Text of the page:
The House on Sorority Row, 1983.
Directed by Mark Rosman.
Starring Eileen Davidson, Kate McNeil, and Lois Kelso Hunt.
A house on sorority row finds itself home to a series of murders after a prank goes terribly wrong.
Much like Black Christmas (1974), this movie concerns itself with the fate of a group of girls living in a sorority house. When an ill-judged prank goes predictably wrong, seven girls find themselves attempting to cover up a murder. Unfortunately for the girls, it appears that someone is aware of what they’ve done – and someone isn’t very happy about it.
As far as slasher movies go, The House on Sorority Row is fairly standard. The girls are led by Vicki (Eileen Davidson), the brains behind the prank that gets out of hand. She decides it would be best to hide the body since the sorority house will soon be hosting a graduation party, to which the rest of the girls reluctantly agree. Katherine (Kate McNeil) is the only girl willing to stand up to Vicki, and thus emerges as our heroine and final girl. She is eventually persuaded to go along with the plan, but is visibly disturbed by the events whilst the rest of the girls attempt to move on, ensuring she has our sympathies. The characterisation of Katherine and Vicky is quite impressive, although at the expense of the rest of the girls who become fairly indistinguishable from each other.
I have to admit, for a slasher movie this is acted rather well. There is really only one noticeably weak link amongst the group of girls, and both Davidson and McNeil are surprisingly convincing. The narrative may hit familiar notes, but the pacing keeps the story flowing with enough death scenes sprinkled in to keep everything interesting. A bizarre prologue to the film initially seems out of place but its purpose is revealed before the end – although viewers wise to the conventions of the genre are likely to guess the identity of the killer before the reveal.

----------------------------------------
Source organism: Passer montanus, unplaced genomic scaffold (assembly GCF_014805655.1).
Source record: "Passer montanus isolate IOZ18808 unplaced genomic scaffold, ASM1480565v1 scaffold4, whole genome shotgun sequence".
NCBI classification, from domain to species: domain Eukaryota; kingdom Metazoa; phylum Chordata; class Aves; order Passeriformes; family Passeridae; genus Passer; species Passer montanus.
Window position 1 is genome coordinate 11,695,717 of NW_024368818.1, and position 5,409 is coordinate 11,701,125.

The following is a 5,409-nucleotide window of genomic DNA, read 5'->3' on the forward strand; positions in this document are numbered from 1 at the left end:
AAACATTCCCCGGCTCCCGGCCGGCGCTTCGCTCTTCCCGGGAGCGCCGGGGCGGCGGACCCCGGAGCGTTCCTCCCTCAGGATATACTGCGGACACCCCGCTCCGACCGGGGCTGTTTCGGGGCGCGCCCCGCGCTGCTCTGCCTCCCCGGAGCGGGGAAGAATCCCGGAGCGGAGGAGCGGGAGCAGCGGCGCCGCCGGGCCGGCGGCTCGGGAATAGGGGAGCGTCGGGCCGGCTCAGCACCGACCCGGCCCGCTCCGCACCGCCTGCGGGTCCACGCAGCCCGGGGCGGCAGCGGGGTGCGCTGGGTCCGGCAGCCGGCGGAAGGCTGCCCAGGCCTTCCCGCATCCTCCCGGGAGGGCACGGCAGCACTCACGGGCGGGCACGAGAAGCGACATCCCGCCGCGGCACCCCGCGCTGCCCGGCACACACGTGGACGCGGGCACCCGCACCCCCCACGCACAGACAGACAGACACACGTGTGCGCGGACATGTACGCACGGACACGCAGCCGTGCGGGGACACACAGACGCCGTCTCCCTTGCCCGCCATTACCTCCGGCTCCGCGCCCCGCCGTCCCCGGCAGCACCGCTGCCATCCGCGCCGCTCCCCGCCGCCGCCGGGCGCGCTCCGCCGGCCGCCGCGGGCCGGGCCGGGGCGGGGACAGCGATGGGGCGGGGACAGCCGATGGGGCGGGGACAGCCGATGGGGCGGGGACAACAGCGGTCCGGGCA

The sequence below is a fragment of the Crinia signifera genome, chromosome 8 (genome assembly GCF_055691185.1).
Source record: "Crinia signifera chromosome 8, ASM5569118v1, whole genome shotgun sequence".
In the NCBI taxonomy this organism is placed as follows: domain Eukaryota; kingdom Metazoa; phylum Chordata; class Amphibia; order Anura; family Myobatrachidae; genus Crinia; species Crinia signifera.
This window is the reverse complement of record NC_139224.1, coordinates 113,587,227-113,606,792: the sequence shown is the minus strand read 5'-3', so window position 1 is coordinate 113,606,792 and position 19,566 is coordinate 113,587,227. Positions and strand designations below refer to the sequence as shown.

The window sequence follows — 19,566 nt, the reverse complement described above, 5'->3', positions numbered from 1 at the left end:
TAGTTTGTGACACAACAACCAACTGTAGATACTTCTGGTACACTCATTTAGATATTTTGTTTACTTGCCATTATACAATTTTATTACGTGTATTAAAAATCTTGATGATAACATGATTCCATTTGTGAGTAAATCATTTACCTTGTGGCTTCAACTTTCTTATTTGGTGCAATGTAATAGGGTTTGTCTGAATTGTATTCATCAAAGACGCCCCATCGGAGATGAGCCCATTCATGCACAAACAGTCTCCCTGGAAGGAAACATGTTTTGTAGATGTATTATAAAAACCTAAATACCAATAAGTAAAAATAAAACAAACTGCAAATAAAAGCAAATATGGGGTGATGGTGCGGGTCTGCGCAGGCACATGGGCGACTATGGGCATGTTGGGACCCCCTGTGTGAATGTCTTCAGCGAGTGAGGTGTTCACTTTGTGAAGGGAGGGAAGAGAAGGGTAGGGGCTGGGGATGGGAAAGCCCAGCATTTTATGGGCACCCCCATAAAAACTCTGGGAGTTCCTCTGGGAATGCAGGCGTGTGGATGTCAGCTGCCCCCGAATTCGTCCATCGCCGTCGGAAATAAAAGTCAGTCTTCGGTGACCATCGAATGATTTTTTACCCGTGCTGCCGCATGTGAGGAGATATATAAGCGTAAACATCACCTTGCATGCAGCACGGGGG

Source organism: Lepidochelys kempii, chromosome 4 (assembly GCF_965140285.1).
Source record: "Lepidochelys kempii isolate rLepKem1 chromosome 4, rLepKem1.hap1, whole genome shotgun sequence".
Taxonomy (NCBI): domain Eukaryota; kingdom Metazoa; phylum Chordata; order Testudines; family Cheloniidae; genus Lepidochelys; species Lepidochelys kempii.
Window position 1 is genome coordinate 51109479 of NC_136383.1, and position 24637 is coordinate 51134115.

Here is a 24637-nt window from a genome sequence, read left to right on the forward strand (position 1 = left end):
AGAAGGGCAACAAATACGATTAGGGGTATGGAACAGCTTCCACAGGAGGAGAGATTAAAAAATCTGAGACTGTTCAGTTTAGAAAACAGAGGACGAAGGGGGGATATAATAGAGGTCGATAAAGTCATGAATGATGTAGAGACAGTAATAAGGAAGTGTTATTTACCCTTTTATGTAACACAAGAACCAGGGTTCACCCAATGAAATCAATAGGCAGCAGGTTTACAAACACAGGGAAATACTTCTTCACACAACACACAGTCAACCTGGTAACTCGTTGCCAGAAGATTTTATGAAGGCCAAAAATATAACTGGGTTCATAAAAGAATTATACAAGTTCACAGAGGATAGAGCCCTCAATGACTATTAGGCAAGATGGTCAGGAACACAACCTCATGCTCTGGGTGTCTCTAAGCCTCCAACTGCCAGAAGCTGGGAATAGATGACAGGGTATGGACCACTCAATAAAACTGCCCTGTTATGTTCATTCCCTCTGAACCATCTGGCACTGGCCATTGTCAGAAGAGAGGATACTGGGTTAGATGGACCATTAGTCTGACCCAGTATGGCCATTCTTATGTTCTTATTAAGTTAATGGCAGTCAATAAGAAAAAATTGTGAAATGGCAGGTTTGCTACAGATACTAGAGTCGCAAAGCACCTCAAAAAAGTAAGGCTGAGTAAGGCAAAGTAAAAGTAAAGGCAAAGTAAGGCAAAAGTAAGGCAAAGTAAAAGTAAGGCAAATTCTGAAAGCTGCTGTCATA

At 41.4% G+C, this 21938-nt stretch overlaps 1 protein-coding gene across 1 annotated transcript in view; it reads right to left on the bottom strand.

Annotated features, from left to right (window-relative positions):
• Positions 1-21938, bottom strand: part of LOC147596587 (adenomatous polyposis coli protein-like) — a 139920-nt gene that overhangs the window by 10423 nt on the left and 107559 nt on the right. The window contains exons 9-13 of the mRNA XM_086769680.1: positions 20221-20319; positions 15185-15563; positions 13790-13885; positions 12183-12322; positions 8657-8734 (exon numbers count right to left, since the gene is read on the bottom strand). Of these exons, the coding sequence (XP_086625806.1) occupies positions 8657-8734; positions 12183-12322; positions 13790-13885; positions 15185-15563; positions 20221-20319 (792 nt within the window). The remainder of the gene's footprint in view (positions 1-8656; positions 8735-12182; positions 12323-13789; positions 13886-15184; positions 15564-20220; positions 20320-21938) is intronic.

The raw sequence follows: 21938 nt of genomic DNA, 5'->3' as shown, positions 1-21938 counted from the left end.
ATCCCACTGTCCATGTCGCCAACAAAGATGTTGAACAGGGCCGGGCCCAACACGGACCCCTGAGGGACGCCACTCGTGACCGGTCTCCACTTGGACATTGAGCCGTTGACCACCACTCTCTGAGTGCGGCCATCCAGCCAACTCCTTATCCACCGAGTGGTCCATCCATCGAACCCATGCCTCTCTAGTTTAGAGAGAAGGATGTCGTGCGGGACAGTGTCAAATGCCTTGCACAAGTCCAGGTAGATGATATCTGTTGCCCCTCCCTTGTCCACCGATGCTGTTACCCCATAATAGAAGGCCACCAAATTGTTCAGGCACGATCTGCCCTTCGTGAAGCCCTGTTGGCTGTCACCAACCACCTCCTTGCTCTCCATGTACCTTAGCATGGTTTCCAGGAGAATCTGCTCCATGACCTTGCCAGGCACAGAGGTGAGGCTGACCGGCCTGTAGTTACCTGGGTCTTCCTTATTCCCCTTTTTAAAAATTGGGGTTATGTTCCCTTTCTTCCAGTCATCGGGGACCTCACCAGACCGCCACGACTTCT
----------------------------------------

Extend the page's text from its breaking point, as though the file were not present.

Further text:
The House on Sorority Row contains a couple of expertly crafted creepy moments that director Mark Rosman pulls off spectacularly. It’s these moments that make the film memorable, and it’s a shame the rest of the film is more intent on going for shock and gore – a little restraint can go a long way. That said, The House on Sorority Row is still an entertaining little movie, and although it may feel familiar in places it does manage to offer enough difference to not feel wholly derivative. Newcomers to the slasher genre should probably visit Black Christmas first, which I marginally prefer, but fans of the genre should find plenty to enjoy here.
Flickering Myth Rating – Film ★ ★ ★ / Movie ★ ★ ★ ★